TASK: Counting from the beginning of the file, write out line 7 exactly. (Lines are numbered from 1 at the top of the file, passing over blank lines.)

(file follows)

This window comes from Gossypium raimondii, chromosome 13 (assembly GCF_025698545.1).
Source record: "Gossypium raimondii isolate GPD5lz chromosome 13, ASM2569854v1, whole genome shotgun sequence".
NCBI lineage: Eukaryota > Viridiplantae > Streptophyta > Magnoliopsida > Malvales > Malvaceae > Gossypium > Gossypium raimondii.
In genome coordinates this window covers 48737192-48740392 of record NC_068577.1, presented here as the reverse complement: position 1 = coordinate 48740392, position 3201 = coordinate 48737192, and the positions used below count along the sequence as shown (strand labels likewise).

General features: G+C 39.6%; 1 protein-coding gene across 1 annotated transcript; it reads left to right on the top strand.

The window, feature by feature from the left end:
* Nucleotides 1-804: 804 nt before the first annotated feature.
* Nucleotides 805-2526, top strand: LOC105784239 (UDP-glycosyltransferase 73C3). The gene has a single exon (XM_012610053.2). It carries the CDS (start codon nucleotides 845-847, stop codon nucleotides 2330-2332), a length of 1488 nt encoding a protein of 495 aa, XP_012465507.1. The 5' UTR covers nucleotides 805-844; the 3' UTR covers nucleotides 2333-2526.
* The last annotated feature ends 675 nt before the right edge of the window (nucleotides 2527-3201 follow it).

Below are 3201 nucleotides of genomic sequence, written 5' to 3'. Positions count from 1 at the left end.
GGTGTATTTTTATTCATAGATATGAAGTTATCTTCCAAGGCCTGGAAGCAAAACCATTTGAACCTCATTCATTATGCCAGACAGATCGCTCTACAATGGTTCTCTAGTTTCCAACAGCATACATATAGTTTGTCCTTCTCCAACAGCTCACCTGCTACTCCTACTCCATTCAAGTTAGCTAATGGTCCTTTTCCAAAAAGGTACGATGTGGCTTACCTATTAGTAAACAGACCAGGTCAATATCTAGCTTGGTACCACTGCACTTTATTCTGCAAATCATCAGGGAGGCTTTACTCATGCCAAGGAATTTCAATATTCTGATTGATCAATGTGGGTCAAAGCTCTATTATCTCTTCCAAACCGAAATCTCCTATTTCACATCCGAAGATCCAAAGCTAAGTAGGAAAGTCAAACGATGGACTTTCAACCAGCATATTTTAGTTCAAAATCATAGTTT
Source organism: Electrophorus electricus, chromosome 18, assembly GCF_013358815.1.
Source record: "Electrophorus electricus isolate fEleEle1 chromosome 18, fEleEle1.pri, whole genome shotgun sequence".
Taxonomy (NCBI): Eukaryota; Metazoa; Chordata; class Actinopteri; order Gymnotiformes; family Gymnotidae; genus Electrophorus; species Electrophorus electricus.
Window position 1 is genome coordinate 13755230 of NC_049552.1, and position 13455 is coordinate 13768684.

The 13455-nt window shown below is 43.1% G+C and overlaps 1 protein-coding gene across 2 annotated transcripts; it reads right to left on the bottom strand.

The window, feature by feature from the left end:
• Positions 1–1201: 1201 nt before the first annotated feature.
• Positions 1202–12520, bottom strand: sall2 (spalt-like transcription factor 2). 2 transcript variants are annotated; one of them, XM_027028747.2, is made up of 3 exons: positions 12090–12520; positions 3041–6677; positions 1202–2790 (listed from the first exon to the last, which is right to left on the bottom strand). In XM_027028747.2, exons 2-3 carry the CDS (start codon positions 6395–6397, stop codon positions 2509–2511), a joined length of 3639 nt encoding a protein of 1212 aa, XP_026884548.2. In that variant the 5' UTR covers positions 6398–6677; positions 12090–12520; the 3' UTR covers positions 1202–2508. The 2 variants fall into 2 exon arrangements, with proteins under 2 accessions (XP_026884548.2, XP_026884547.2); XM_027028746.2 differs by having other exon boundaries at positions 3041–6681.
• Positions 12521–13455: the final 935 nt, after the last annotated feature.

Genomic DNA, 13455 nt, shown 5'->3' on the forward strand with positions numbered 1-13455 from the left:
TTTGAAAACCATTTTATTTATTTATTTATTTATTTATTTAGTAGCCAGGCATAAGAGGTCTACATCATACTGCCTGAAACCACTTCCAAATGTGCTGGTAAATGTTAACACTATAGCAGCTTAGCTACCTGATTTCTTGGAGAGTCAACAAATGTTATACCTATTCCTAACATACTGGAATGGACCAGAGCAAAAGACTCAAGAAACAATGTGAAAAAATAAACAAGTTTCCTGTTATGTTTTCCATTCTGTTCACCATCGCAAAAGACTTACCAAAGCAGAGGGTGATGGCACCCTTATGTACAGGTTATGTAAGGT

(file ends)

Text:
* Nucleotides 1-804: 804 nt before the first annotated feature.